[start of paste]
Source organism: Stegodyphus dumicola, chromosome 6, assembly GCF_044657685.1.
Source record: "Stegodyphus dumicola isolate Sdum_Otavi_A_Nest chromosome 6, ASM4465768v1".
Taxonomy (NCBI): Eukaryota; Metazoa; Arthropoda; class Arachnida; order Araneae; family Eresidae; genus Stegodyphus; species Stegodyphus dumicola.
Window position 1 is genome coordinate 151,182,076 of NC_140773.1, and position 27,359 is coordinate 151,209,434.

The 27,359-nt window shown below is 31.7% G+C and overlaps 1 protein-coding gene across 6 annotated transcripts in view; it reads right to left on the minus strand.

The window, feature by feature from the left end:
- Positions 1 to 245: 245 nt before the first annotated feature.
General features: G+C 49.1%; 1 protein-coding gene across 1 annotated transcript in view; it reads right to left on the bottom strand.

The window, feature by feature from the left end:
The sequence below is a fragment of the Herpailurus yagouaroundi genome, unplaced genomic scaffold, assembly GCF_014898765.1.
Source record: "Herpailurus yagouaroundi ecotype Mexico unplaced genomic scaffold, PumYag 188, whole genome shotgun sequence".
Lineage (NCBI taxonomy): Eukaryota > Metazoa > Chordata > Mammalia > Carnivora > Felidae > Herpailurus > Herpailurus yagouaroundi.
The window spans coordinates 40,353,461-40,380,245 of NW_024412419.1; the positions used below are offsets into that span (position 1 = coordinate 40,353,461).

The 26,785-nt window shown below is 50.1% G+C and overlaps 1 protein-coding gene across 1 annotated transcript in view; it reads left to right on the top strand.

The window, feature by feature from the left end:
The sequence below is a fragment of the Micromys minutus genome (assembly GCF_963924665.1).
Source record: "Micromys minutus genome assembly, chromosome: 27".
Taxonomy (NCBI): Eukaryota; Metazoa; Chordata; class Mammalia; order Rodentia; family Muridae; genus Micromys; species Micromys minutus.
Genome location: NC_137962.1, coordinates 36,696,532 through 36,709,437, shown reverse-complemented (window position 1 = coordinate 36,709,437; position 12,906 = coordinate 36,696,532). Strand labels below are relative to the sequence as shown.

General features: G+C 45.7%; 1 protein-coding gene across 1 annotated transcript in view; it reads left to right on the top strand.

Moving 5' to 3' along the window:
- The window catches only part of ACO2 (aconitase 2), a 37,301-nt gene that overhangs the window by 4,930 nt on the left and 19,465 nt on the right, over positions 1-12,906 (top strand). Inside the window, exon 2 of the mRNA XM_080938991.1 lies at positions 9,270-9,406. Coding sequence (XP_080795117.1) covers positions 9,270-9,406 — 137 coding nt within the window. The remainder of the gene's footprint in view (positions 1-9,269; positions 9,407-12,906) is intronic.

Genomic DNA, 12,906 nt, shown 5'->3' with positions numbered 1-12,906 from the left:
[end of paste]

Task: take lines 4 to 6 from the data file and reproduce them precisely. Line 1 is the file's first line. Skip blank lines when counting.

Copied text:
Window position 1 is genome coordinate 151,182,076 of NC_140773.1, and position 27,359 is coordinate 151,209,434.

The 27,359-nt window shown below is 31.7% G+C and overlaps 1 protein-coding gene across 6 annotated transcripts in view; it reads right to left on the minus strand.

The window, feature by feature from the left end: